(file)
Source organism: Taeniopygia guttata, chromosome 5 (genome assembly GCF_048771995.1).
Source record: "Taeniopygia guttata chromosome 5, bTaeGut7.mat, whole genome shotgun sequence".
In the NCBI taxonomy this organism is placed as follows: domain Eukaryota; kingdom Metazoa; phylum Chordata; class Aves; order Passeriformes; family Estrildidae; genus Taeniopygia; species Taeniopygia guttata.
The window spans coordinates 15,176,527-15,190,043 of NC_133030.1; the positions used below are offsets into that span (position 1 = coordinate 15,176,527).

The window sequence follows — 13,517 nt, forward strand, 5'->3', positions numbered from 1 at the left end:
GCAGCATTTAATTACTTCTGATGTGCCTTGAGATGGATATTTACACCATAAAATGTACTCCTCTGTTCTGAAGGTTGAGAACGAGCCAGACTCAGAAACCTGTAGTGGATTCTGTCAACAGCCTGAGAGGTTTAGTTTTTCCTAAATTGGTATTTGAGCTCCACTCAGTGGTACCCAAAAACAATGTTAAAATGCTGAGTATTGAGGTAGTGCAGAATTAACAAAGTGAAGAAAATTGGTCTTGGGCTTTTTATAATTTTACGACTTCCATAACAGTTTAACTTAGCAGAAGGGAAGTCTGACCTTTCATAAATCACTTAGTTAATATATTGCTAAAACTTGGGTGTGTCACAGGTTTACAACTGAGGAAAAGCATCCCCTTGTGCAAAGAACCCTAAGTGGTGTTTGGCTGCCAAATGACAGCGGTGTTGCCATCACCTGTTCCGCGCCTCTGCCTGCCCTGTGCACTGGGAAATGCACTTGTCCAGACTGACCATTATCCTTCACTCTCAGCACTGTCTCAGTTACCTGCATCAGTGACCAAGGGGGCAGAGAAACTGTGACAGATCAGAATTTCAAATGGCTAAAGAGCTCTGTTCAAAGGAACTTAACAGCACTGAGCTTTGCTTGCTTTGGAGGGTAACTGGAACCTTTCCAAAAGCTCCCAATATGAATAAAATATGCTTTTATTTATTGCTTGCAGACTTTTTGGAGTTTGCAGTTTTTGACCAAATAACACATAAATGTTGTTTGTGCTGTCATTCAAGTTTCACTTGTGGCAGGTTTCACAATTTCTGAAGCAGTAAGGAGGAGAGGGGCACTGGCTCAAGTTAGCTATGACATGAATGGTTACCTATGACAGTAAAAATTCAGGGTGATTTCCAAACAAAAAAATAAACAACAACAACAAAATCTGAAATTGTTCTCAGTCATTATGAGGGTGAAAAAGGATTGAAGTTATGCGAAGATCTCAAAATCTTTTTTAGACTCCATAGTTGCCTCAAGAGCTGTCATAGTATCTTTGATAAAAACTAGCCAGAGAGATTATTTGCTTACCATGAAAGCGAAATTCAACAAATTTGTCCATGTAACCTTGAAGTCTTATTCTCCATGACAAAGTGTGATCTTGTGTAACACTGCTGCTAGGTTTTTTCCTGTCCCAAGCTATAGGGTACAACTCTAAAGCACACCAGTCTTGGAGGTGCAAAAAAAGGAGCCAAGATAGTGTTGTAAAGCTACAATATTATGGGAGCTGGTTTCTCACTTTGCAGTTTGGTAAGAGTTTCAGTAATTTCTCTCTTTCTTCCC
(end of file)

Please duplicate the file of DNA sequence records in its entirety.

Source organism: Taeniopygia guttata, chromosome 5 (genome assembly GCF_048771995.1).
Source record: "Taeniopygia guttata chromosome 5, bTaeGut7.mat, whole genome shotgun sequence".
In the NCBI taxonomy this organism is placed as follows: domain Eukaryota; kingdom Metazoa; phylum Chordata; class Aves; order Passeriformes; family Estrildidae; genus Taeniopygia; species Taeniopygia guttata.
The window spans coordinates 15,176,527-15,190,043 of NC_133030.1; the positions used below are offsets into that span (position 1 = coordinate 15,176,527).

The window sequence follows — 13,517 nt, forward strand, 5'->3', positions numbered from 1 at the left end:
GCAGCATTTAATTACTTCTGATGTGCCTTGAGATGGATATTTACACCATAAAATGTACTCCTCTGTTCTGAAGGTTGAGAACGAGCCAGACTCAGAAACCTGTAGTGGATTCTGTCAACAGCCTGAGAGGTTTAGTTTTTCCTAAATTGGTATTTGAGCTCCACTCAGTGGTACCCAAAAACAATGTTAAAATGCTGAGTATTGAGGTAGTGCAGAATTAACAAAGTGAAGAAAATTGGTCTTGGGCTTTTTATAATTTTACGACTTCCATAACAGTTTAACTTAGCAGAAGGGAAGTCTGACCTTTCATAAATCACTTAGTTAATATATTGCTAAAACTTGGGTGTGTCACAGGTTTACAACTGAGGAAAAGCATCCCCTTGTGCAAAGAACCCTAAGTGGTGTTTGGCTGCCAAATGACAGCGGTGTTGCCATCACCTGTTCCGCGCCTCTGCCTGCCCTGTGCACTGGGAAATGCACTTGTCCAGACTGACCATTATCCTTCACTCTCAGCACTGTCTCAGTTACCTGCATCAGTGACCAAGGGGGCAGAGAAACTGTGACAGATCAGAATTTCAAATGGCTAAAGAGCTCTGTTCAAAGGAACTTAACAGCACTGAGCTTTGCTTGCTTTGGAGGGTAACTGGAACCTTTCCAAAAGCTCCCAATATGAATAAAATATGCTTTTATTTATTGCTTGCAGACTTTTTGGAGTTTGCAGTTTTTGACCAAATAACACATAAATGTTGTTTGTGCTGTCATTCAAGTTTCACTTGTGGCAGGTTTCACAATTTCTGAAGCAGTAAGGAGGAGAGGGGCACTGGCTCAAGTTAGCTATGACATGAATGGTTACCTATGACAGTAAAAATTCAGGGTGATTTCCAAACAAAAAAATAAACAACAACAACAAAATCTGAAATTGTTCTCAGTCATTATGAGGGTGAAAAAGGATTGAAGTTATGCGAAGATCTCAAAATCTTTTTTAGACTCCATAGTTGCCTCAAGAGCTGTCATAGTATCTTTGATAAAAACTAGCCAGAGAGATTATTTGCTTACCATGAAAGCGAAATTCAACAAATTTGTCCATGTAACCTTGAAGTCTTATTCTCCATGACAAAGTGTGATCTTGTGTAACACTGCTGCTAGGTTTTTTCCTGTCCCAAGCTATAGGGTACAACTCTAAAGCACACCAGTCTTGGAGGTGCAAAAAAAGGAGCCAAGATAGTGTTGTAAAGCTACAATATTATGGGAGCTGGTTTCTCACTTTGCAGTTTGGTAAGAGTTTCAGTAATTTCTCTCTTTCTTCCC